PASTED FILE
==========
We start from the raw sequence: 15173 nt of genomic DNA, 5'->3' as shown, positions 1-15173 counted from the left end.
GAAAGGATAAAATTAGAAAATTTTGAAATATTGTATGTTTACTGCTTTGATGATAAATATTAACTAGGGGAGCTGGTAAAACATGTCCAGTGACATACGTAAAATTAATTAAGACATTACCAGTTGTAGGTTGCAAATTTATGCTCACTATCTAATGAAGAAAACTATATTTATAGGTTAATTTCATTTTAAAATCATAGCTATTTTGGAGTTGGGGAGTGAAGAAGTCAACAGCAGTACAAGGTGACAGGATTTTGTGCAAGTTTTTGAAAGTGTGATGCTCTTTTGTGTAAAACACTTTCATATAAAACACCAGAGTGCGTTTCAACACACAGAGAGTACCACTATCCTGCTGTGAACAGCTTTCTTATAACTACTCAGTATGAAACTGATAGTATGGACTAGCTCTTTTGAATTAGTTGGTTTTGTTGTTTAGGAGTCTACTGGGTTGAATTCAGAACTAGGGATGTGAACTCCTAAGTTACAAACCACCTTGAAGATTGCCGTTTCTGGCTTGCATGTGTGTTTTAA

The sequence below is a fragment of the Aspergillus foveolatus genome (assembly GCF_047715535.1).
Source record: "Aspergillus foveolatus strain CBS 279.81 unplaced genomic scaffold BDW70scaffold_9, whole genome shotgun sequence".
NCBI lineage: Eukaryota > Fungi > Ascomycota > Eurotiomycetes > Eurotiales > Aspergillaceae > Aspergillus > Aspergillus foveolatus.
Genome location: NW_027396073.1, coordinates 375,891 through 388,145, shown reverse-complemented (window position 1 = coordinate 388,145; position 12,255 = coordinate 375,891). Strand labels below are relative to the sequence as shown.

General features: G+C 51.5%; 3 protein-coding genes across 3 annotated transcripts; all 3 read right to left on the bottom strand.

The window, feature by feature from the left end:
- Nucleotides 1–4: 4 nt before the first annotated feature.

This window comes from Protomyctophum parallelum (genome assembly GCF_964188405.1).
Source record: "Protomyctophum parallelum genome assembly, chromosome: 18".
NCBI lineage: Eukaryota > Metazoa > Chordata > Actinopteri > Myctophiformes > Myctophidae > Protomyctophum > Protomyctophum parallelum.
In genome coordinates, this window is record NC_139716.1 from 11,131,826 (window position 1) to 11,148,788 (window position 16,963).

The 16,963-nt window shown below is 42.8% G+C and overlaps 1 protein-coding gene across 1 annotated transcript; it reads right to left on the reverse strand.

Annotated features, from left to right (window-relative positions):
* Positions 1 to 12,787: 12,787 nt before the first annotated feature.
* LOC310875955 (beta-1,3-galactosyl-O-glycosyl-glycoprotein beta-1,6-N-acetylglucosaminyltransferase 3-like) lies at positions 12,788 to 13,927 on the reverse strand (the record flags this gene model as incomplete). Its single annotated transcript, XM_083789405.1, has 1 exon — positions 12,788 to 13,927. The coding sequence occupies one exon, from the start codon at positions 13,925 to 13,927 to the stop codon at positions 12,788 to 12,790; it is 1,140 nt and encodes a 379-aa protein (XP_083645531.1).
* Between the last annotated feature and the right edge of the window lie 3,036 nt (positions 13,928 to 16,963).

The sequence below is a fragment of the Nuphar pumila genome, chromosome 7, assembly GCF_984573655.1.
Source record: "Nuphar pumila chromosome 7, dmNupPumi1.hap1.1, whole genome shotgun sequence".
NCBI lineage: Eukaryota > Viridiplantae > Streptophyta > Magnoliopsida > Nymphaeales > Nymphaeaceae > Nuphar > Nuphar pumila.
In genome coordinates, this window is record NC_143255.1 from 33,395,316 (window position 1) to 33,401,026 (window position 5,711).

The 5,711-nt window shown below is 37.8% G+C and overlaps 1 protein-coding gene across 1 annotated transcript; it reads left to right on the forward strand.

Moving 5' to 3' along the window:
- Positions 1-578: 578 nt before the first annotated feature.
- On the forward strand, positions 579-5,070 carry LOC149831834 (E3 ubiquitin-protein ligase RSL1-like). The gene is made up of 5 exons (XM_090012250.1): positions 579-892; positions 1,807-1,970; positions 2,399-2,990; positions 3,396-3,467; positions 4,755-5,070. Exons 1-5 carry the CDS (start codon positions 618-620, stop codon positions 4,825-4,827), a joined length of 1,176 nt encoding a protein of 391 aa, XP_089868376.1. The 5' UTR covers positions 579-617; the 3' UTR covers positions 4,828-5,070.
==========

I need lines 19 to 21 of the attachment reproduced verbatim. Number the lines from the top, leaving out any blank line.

The sequence below is a fragment of the Nuphar pumila genome, chromosome 7, assembly GCF_984573655.1.
Source record: "Nuphar pumila chromosome 7, dmNupPumi1.hap1.1, whole genome shotgun sequence".
NCBI lineage: Eukaryota > Viridiplantae > Streptophyta > Magnoliopsida > Nymphaeales > Nymphaeaceae > Nuphar > Nuphar pumila.